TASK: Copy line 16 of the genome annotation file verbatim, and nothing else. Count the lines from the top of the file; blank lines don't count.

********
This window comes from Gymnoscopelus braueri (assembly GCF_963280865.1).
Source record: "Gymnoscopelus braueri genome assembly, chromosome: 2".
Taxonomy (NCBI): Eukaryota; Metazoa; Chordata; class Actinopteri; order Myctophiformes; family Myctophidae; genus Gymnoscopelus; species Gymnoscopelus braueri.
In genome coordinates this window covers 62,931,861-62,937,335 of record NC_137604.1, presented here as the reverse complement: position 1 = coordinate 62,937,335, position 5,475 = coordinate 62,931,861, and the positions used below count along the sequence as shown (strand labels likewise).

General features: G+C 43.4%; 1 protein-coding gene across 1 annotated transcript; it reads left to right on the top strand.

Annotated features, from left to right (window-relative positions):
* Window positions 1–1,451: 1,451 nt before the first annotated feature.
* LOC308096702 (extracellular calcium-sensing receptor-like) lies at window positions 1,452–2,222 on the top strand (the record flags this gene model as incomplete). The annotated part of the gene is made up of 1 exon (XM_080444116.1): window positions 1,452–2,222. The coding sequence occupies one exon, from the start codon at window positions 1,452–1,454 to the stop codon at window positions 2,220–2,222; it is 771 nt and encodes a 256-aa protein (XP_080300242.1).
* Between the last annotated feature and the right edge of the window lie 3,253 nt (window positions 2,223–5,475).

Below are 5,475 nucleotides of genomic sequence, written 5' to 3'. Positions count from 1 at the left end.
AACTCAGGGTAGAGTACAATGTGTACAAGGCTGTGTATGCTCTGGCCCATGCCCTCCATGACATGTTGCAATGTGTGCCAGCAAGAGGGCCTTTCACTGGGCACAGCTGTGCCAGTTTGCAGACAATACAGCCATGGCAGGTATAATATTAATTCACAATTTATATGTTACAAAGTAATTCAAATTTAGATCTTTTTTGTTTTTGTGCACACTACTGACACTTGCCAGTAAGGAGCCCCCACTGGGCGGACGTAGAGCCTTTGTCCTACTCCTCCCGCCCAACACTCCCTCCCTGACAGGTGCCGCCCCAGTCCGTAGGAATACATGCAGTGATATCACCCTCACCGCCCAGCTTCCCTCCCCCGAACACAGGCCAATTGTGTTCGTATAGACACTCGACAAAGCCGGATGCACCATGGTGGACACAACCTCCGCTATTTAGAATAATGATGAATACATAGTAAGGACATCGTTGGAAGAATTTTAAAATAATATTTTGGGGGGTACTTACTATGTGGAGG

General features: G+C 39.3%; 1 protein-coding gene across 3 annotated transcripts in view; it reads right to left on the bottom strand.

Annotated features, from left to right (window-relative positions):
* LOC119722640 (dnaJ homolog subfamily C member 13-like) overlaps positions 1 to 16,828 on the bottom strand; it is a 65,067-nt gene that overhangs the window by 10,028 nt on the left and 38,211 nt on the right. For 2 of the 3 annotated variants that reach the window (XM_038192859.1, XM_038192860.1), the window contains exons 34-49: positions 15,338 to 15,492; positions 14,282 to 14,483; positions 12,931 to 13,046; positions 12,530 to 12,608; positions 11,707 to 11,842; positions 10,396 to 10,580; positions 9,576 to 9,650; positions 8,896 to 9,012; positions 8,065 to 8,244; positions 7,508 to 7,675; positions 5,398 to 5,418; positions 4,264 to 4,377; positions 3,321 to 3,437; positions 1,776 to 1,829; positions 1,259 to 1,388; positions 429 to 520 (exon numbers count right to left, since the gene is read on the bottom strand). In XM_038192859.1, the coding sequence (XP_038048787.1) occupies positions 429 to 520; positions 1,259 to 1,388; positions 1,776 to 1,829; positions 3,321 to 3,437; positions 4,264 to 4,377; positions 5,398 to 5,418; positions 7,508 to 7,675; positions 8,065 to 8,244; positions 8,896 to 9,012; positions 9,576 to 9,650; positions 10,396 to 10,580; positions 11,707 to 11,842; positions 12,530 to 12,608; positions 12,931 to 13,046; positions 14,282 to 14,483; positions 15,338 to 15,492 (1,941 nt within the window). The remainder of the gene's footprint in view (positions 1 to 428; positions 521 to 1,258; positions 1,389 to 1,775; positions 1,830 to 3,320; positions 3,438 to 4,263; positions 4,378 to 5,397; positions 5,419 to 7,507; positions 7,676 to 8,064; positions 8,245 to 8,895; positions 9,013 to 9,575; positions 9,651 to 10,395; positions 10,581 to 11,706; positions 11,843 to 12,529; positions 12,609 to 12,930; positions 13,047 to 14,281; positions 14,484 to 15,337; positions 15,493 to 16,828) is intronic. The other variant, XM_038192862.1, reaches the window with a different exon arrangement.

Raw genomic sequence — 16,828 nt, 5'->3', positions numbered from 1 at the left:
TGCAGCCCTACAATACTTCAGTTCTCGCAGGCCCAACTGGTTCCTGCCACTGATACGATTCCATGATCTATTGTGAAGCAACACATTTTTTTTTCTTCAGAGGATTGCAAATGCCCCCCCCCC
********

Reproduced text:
TGCAGCCCTACAATACTTCAGTTCTCGCAGGCCCAACTGGTTCCTGCCACTGATACGATTCCATGATCTATTGTGAAGCAACACATTTTTTTTTCTTCAGAGGATTGCAAATGCCCCCCCCCC